Re: new, not nice web bots disposal
On 2/27/20, firstname.lastname@example.org <email@example.com> wrote:
> On Thu, Feb 27, 2020 at 10:07:18AM -0500, Lee wrote:
>> On 2/27/20, firstname.lastname@example.org wrote:
>> > On Wed, Feb 26, 2020 at 11:25:53PM -0500, Lee wrote:
>> > [...]
>> >> You're advertising your web server in your sig. The "other side"
>> >> ALREADY KNOWS you have a web server there.
>> > If that "other side" is reading your emails, that is.
>> > Not a likely scenario if that "other side" is some malware
>> > running in some whatever-of-things lightbulb or cat feeder.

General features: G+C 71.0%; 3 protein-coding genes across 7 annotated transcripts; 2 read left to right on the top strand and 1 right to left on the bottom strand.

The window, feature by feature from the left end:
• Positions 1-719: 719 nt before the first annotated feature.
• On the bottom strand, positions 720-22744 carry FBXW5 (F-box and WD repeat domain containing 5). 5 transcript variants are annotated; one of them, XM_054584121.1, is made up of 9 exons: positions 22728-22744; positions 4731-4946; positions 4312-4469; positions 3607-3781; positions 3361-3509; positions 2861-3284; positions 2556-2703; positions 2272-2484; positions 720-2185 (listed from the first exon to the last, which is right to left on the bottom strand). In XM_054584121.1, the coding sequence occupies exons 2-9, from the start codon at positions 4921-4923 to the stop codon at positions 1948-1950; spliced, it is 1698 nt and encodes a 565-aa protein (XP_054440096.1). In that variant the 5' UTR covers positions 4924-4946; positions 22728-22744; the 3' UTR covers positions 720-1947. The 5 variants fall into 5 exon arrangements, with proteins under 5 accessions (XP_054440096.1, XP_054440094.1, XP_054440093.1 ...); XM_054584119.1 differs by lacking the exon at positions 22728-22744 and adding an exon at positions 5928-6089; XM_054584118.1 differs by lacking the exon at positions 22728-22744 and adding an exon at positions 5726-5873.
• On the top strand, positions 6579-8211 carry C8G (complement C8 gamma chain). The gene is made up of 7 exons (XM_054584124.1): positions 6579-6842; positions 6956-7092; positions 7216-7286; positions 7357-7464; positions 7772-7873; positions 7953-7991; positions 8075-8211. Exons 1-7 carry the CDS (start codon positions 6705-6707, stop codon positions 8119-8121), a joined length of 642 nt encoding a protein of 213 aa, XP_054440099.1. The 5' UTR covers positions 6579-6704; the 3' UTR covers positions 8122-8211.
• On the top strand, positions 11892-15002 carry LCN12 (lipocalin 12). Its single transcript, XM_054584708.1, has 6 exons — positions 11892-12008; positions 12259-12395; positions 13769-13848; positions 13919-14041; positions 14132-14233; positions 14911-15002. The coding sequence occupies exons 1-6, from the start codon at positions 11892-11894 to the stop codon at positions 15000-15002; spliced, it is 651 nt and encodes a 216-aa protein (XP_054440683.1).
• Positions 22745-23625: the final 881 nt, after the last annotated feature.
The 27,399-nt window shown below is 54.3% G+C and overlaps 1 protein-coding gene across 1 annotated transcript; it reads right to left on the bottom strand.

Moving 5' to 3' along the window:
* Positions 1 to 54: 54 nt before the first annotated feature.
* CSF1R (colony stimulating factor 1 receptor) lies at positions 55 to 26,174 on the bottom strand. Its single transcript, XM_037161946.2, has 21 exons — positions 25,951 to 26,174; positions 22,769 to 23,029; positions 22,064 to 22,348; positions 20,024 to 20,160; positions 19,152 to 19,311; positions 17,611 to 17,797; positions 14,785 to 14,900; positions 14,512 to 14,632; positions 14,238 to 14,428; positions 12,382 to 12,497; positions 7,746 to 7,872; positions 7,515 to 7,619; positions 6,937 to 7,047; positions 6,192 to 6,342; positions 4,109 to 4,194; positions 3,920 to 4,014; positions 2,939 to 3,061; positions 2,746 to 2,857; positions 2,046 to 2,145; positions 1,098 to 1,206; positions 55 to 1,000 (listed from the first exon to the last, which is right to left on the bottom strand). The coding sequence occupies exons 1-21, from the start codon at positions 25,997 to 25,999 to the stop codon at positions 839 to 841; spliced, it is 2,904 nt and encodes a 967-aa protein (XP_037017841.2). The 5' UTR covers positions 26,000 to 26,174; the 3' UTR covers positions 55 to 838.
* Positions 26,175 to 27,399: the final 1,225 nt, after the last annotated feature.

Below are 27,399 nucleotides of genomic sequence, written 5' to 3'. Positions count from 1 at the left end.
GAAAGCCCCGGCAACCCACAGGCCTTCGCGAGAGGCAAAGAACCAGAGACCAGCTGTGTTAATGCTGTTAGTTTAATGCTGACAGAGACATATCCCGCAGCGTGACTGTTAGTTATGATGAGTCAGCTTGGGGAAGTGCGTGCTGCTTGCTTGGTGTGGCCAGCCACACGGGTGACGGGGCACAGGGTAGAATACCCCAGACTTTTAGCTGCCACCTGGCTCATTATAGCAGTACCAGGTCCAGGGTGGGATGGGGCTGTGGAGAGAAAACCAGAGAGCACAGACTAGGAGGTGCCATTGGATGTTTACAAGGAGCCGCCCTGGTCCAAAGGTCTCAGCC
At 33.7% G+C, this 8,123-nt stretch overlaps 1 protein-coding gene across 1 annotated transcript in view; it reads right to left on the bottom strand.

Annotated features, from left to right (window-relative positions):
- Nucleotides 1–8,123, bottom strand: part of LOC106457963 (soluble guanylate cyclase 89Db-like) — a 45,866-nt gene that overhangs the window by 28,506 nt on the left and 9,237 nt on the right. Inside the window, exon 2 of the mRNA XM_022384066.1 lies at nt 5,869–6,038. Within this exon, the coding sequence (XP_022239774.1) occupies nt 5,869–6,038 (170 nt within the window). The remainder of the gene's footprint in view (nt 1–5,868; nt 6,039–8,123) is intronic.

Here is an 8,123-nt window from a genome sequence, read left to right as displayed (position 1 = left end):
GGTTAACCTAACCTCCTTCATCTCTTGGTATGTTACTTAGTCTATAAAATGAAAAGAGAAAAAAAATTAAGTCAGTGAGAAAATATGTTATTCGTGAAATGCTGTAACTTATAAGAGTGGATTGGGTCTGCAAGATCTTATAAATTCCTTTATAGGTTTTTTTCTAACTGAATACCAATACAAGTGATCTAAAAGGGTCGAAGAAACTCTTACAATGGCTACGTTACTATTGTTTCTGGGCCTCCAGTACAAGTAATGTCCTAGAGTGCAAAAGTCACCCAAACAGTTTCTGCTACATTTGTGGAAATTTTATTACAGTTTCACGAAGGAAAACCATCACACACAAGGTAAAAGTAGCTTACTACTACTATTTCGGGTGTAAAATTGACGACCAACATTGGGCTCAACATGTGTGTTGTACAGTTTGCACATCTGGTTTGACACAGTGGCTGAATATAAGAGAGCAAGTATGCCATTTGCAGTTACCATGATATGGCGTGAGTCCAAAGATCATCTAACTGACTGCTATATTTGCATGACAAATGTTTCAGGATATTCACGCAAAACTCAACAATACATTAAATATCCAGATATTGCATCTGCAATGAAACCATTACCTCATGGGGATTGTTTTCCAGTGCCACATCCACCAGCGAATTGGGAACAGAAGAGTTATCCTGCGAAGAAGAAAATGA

>> This thread is NOT about likely scenarios; we're talking about
>> | over the last 90 days or so, we seem to have been plauged with a new
>> | breed of bots [...]
>> I'm saying it might be better to reject than drop. Watch the logs and
>> if the A-H's ignore RSTs then go back to drop.
> I disagree. DROP is the right thing on the Big Bad Internet. And I
> upthread why: better to not let "them" know that you even are there.
They already know his server is there!!! Gene created the iptable
rules **because** they were eating up too much of his bandwidth.
> Another reason: one less useless packet crossing the Internet.
vs. all the useless retries?
What I'm saying is that **it's possible** they'll respect a RST and
stop trying to connect to his server (in which case it's not a
'useless packet crossing the Internet.') If they do respect RSTs then
Gene wins and if they don't (he needs to monitor his logs to see if
they keep retrying or not) then go back to DROP